(Journal Investigative Reporter Mike Gallagher (@MgallagherMike) also joined the discussion about this time, saying, “I do read it as Mr. Gessing calling Dan Boyd clueless and an apology is in order.”)

To his credit, Gessing then outright apologized to Boyd, acknowledging that Boyd’s reporting was “more thorough than most.” But Gessing’s tweet also added, “More perspectives needed.”

These two parts of the conversation – Boyd’s comment and Gessing’s reply – reveal something telling about the collision between reporting news and the rigid nature of ideologically driven “think tanks.” As stated, Boyd knows where the individual in question – Paul Gessing – stands on this issue. By association, he also knows where the Rio Grande Foundation stands on it. Gessing doesn’t like film incentives.

But that doesn’t mean Boyd has to include Gessing in every story about film incentives.

In fact, reporting becomes inaccurately distorted when extreme lengths are taken to find another “side” of a story in order to be “fair.” To borrow from a Paul Krugman anecdote: A good reporter doesn’t waste time finding a single person who thinks the world is flat in order to write a “fair and balanced” article about the world being round. That’s “false equivalency” in a nutshell.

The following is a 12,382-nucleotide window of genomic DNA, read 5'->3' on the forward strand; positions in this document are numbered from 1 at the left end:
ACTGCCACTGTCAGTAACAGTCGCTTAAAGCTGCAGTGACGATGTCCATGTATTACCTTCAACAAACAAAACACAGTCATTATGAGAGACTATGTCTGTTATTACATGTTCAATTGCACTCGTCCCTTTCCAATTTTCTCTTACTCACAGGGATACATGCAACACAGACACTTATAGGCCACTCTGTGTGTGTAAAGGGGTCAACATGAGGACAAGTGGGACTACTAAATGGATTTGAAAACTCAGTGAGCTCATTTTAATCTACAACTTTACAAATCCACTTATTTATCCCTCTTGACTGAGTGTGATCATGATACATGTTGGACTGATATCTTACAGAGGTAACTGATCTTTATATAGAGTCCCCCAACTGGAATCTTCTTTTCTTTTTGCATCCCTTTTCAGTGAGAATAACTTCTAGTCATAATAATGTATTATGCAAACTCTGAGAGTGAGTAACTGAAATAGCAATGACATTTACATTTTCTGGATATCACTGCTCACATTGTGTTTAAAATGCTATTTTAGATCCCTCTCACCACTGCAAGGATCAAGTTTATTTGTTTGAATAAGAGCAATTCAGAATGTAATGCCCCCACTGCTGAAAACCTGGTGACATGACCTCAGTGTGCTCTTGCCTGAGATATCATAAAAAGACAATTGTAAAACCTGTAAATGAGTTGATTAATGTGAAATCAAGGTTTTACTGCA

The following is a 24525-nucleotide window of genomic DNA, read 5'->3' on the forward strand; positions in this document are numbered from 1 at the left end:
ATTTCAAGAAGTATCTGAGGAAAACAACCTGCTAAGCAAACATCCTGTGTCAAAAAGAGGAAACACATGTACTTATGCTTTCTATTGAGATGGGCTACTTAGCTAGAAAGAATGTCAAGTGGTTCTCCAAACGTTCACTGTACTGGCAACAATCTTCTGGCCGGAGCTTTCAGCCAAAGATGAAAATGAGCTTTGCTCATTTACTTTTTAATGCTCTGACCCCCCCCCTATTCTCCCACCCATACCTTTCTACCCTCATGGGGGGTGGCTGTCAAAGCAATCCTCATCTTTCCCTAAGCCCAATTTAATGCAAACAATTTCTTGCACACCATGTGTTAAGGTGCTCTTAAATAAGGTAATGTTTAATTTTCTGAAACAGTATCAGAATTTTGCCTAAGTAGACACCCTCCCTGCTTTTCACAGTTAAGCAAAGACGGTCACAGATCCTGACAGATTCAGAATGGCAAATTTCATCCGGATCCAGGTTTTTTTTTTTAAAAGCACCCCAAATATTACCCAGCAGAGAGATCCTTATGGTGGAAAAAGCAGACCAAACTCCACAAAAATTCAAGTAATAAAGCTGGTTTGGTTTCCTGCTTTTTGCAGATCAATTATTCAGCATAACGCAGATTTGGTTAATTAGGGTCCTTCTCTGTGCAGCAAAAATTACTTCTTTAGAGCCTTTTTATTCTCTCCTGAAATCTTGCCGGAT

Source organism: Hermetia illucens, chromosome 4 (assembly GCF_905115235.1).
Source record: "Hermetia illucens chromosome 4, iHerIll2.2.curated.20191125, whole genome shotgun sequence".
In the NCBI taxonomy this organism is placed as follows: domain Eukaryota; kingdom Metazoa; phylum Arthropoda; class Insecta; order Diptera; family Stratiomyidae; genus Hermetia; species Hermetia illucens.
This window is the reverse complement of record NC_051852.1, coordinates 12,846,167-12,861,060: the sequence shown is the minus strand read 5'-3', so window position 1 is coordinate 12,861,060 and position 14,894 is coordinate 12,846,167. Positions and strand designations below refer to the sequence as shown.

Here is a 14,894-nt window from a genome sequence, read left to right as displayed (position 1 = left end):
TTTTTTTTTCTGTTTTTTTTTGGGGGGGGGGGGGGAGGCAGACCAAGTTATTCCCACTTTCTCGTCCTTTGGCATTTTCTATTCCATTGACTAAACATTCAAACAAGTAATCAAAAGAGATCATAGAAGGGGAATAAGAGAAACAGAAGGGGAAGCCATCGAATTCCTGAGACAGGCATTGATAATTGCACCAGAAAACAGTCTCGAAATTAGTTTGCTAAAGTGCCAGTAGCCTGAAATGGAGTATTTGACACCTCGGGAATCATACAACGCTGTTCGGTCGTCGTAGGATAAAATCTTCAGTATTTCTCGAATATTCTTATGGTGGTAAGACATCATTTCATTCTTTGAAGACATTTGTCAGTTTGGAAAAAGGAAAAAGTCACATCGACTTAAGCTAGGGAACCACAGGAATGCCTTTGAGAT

Note that Gessing replied “more perspectives needed,” even though three studies have been done and he himself is free to complain about film incentives on his blog and in his frequent speaking engagements. (And as we’ve pointed out repeatedly on JournalWatch, the Rio Grande Foundation gets loads of ink and free publicity for its views in the Albuquerque Journal.)

Gwyneth Doland (@GwynethDoland), a KNME correspondent and journalism professor at the University of New Mexico picked up on this when she entered the Gessing/Fleck/Boyd conversation, asking Gessing whether he had any data backing up his new assertion – that the Journal was lopsided in how it was presenting the film study findings and “more perspectives” were needed.

She wrote that “Media must accurately reflect range/ratio of perspectives,” and posed to Gessing a pertinent question in that regard: Was Boyd’s reporting “inaccurate or inconvenient?”

A review of the Albuquerque Journal online archives reveals that Boyd himself has written numerous articles on the film incentives, going back to the administration of Bill Richardson, who championed them and paved the way for their start in 2002. Many of those stories include a skeptic’s perspective, including “Film Credits Under Fire,” an article from Dec. 1, 2010, in which Gov.-elect Susana Martinez is quoted as saying she planned to review the program for possible cuts/elimination.